The red carpet for the "Spider-Man: Far From Home" premiere. by the Forward

Kafka Would Love ‘Spider-Man: Far From Home’

In “Spider-Man: Far From Home,” which sees our titular hero on a world tour with his high school class, Peter Parker does something Michael Cohen has long denied: Goes to Prague. Naturally, the Forward wondered what Franz Kafka would think of our web-slinging friend.

Spoilers ahead.

Peter’s arrival in the Czech Republic comes with some extenuating circumstances. Nick Fury of SHIELD forces a detour of Midtown High School’s European field trip because an elemental fire monster is scheduled to appear and he wants Spider-Man as extra manpower on the ground. This frustrates Peter’s plans to have a low key vacation and get closer to his crush, MJ.

It’s the usual balancing act of a Spider-Man film - the desire to lead a normal life and the oft-invoked “responsibility” of great power. This entry comes with an extra dose of guilt, though, as Peter’s late father figure Tony Stark has entrusted him with his worldwide network of drones. A weird thing to put on a teenager’s plate, but OK.

Seeing Peter in a new, black thermal Spidey suit wall-crawl through a carnival ground in historic Prague, weighed down by obligations he didn’t ask for, we thought of Kafka’s famous man-bug, Gregor Samsa from “The Metamorphosis.” (And yes, we know that the specifics of what kind of “vermin” Samsa morphs into remains the subject of debate, but, in fairness, in this sequence Spider-Man becomes known to the local Czech community as “Night Monkey,” leaving some room for interpretation.)

Like Peter Parker, Gregor Samsa shoulders an unreasonable weight for a young man, compelled by his father’s debts to work tirelessly until his transformation forces him to retire. Samsa also hugs walls, gets dinged up and is treated as a menace by those who misunderstand him.

These parallels alone don’t make “Spider-Man: Far From Home” Kafkaesque (in its way 2014’s “The Amazing Spider-Man 2” has the best claim to that adjective by way of its inclusion of a character named Dr. Kafka) but the machinations of the film’s antagonist, Quentin Beck, a.k.a. Mysterio, certainly lend a 21st Century sheen to Kafka’s ideas of invasive and impersonal totalitarianism.

Beck, a spurned employee of Stark Industries, uses advanced holographic imaging - facilitated by clouds of drones bearing projectors - to present himself as a hero from another dimension who fights monsters made of water, fire, earth and air. His plan is designed to gain the confidence and love of a public starved for heroes in the aftermath of Stark’s death. The monsters and Beck’s superpowers are nothing but high-tech hocus-pocus designed to win hearts, minds and an unchallenged degree of influence.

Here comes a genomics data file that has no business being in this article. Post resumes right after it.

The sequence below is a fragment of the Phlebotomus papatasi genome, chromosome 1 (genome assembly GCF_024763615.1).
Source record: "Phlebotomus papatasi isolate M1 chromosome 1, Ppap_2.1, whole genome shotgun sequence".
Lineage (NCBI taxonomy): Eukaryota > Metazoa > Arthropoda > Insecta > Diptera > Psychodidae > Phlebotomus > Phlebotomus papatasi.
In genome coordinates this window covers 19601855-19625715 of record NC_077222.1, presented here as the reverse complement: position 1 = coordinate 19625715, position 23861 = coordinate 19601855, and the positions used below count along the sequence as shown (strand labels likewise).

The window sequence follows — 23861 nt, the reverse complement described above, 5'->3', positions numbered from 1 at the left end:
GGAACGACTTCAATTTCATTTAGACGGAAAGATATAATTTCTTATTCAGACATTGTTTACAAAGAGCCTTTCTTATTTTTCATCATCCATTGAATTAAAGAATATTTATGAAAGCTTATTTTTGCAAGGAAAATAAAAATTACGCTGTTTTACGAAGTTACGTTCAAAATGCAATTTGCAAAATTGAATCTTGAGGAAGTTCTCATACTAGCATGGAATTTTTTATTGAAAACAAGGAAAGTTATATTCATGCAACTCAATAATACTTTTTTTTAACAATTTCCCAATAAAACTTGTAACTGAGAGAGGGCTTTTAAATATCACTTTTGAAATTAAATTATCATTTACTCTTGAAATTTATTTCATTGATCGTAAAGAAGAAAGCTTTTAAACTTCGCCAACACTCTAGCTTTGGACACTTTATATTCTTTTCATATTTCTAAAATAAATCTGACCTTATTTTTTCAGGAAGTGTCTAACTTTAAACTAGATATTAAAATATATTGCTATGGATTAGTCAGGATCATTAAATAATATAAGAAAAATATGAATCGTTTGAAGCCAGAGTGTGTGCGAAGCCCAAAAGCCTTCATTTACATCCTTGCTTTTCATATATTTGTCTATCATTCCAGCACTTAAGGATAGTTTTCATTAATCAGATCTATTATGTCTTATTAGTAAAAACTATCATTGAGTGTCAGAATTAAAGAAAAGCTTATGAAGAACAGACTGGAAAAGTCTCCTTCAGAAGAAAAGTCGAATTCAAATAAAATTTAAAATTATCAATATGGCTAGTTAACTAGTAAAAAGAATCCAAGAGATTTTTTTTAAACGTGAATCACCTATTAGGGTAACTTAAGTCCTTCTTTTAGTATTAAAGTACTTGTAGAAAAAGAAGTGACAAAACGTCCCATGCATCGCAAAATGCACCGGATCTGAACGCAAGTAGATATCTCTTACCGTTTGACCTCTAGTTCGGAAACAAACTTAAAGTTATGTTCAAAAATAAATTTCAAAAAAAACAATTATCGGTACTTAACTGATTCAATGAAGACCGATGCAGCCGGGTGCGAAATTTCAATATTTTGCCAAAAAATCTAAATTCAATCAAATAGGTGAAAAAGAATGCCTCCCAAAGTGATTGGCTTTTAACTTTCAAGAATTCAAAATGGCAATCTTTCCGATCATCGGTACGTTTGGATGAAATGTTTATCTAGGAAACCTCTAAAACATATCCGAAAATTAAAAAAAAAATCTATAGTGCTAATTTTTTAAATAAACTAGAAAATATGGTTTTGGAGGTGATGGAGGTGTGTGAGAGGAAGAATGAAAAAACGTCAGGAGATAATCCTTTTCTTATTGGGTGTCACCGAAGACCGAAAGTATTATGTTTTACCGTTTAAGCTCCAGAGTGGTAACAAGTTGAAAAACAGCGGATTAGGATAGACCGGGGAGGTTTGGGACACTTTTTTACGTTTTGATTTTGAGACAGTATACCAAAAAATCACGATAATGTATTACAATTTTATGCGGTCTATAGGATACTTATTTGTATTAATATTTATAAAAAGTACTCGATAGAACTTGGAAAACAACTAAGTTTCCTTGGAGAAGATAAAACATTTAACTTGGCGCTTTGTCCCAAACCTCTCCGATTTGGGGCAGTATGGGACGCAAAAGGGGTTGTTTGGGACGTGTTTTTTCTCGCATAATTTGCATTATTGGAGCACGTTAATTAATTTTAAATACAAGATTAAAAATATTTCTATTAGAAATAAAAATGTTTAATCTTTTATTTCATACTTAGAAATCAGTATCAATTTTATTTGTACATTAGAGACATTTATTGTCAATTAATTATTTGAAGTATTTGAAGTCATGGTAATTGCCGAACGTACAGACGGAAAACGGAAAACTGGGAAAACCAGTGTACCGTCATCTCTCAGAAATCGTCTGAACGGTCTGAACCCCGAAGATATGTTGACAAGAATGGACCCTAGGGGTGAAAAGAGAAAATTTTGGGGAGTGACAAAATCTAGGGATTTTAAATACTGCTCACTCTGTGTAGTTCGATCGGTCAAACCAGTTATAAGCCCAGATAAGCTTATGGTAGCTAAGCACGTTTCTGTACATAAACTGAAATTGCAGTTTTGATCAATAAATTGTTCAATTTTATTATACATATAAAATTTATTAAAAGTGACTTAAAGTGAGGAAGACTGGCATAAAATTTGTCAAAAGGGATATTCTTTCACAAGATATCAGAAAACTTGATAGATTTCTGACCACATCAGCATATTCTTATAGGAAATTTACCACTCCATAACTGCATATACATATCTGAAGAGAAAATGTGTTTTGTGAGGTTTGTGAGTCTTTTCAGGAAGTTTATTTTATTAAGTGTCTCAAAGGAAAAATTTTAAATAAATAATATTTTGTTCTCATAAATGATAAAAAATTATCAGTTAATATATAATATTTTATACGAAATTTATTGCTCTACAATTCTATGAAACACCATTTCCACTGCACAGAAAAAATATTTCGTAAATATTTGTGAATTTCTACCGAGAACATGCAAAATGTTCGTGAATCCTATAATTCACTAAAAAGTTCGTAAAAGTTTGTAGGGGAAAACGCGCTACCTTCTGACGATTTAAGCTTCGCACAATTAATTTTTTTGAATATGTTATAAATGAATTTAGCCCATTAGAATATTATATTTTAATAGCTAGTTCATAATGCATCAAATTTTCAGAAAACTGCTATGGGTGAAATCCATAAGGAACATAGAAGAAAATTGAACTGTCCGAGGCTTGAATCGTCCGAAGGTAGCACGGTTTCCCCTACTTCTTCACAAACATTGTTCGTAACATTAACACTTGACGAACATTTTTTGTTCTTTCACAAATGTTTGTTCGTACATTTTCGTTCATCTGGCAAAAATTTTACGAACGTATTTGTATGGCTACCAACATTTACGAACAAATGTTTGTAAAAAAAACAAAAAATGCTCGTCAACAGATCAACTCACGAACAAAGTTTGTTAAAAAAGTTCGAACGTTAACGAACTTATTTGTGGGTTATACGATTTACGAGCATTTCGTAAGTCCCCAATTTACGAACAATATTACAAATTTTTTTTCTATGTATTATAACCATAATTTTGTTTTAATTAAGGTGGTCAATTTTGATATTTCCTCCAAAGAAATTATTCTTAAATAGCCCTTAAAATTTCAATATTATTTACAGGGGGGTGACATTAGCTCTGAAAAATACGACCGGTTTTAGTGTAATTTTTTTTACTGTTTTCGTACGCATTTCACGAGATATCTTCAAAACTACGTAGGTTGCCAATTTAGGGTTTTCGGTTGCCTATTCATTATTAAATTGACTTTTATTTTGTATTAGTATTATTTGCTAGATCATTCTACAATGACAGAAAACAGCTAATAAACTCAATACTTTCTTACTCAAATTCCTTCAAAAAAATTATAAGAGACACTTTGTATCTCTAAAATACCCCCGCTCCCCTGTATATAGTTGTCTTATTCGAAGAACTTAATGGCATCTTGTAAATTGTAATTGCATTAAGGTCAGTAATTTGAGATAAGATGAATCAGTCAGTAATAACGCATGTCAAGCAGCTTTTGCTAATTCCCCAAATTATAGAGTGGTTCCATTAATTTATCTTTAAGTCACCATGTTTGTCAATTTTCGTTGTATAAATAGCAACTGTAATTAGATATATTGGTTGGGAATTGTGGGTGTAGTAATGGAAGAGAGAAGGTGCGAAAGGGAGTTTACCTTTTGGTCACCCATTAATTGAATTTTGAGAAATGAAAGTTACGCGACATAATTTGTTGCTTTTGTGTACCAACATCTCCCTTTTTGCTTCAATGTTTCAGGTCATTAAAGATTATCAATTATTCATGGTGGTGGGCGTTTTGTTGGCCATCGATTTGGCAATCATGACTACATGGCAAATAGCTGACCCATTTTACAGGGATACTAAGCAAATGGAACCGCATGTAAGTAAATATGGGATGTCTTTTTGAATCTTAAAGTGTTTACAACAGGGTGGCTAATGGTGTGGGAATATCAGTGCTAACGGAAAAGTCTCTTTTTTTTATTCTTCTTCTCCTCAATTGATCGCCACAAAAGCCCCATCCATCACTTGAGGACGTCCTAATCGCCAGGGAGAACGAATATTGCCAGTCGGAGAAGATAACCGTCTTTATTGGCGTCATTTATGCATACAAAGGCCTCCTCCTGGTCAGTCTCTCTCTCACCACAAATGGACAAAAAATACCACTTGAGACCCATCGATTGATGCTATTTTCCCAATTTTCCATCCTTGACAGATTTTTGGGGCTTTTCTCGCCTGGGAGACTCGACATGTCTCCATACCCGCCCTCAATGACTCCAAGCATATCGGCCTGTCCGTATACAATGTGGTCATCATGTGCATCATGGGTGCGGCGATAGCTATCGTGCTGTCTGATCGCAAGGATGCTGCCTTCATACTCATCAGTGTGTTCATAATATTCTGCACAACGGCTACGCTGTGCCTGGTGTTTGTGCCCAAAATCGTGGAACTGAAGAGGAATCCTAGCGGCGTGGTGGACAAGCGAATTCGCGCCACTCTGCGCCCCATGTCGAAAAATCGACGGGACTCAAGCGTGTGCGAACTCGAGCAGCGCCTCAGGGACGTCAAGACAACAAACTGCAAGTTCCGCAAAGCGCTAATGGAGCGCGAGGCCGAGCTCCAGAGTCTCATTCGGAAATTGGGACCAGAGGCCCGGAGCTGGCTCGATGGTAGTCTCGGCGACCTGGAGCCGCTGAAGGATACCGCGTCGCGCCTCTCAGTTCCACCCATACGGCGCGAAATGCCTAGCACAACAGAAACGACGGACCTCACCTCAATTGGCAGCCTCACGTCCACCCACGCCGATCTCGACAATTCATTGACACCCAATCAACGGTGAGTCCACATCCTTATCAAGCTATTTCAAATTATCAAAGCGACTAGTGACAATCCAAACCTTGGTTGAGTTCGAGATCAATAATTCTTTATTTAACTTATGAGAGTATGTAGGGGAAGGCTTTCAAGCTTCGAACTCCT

This bleeding-edge charlatanism is undergirded by something more sinister: A police state where people’s emotions and fears are manipulated by the illusory.

Spider-Man takes a licking from Beck’s gauntlet of kaleidoscopic nightmare-scapes, plummeting down shafts of darkness flanked by ghastly funhouse mirrors after the fish-bowl wearing baddie collapses the illusion of a sterile government building. Beck assumes the form of Spider-Man’s allies and even MJ. It’s frightening and disorienting like the best of Kafka’s fiction, but one doesn’t get the full gut punch of Beck’s menace until a scene at the end credits.

After a climactic fight on the Tower Bridge in London, Beck dies, but not before using his last moments to frame Spider-Man as the villain.

Recording with his swarm of drones, Beck has his team cut together a clip, broadcast from the jumbotron at Madison Square Garden, to make it look like our justice-minded wall-crawler ordered the drones to kill him without mercy and was behind the wave of staged destruction that swept over Europe. Beck ends his posthumous testimony by revealing to the world that Peter Parker is Spider-Man’s true identity.

Those who’ve read “The Trial” might be reminded of Josef K’s prosecution. Josef, too, is judged by an inaccessible court that appears with little warning and which orders his constant surveillance. Kafka would certainly be horrified by the surveillance state facilitated by drone technology and the ease with which wrongful convictions might be adjudicated in their wake. It appears that the court of public opinion will have a lot to say about the footage in the next film and the first conspirator we see is none other than Daily Bugle editor J. Jonah Jameson - J.K. Simmons reprises the role - here reimagined as an InfoWars-style pundit.

These distressing parallels aside, Kafka also really liked the metaphorical potential of large animals, as can be seen in his unfinished stories “The Giant Mole” and “The Burrow” — both of which involve a big mole-like creature. While Spidey’s usual animal-based antagonists, including Doc Ock and Rhino, sat out “Spider-Man: Far From Home,” there’s the off chance he’ll square off with Mole Man when the new one comes out.

PJ Grisar is the Forward’s culture fellow. He can be reached at Grisar@Forward.com.

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Kafka Would Love ‘Spider-Man: Far From Home’

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